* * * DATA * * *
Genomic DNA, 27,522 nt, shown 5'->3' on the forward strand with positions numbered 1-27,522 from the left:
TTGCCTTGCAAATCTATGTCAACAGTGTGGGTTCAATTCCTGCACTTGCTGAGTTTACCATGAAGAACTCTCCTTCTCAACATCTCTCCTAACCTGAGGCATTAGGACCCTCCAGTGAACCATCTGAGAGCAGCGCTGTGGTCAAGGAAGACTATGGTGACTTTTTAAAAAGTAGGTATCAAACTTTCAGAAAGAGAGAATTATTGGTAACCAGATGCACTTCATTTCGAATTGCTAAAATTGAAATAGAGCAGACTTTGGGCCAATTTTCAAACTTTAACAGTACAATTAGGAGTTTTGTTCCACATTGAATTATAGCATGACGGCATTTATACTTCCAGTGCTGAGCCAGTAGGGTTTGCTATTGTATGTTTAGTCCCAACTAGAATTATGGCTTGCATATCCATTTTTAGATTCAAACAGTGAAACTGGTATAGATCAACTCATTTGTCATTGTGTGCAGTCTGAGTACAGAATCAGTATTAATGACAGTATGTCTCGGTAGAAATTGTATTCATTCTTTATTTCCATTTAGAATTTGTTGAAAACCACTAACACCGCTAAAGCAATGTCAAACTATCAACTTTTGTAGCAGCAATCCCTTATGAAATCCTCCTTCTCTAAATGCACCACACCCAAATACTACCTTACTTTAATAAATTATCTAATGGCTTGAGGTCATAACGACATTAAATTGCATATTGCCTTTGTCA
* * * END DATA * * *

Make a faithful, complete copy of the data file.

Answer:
Genomic DNA, 27,522 nt, shown 5'->3' on the forward strand with positions numbered 1-27,522 from the left:
TTGCCTTGCAAATCTATGTCAACAGTGTGGGTTCAATTCCTGCACTTGCTGAGTTTACCATGAAGAACTCTCCTTCTCAACATCTCTCCTAACCTGAGGCATTAGGACCCTCCAGTGAACCATCTGAGAGCAGCGCTGTGGTCAAGGAAGACTATGGTGACTTTTTAAAAAGTAGGTATCAAACTTTCAGAAAGAGAGAATTATTGGTAACCAGATGCACTTCATTTCGAATTGCTAAAATTGAAATAGAGCAGACTTTGGGCCAATTTTCAAACTTTAACAGTACAATTAGGAGTTTTGTTCCACATTGAATTATAGCATGACGGCATTTATACTTCCAGTGCTGAGCCAGTAGGGTTTGCTATTGTATGTTTAGTCCCAACTAGAATTATGGCTTGCATATCCATTTTTAGATTCAAACAGTGAAACTGGTATAGATCAACTCATTTGTCATTGTGTGCAGTCTGAGTACAGAATCAGTATTAATGACAGTATGTCTCGGTAGAAATTGTATTCATTCTTTATTTCCATTTAGAATTTGTTGAAAACCACTAACACCGCTAAAGCAATGTCAAACTATCAACTTTTGTAGCAGCAATCCCTTATGAAATCCTCCTTCTCTAAATGCACCACACCCAAATACTACCTTACTTTAATAAATTATCTAATGGCTTGAGGTCATAACGACATTAAATTGCATATTGCCTTTGTCA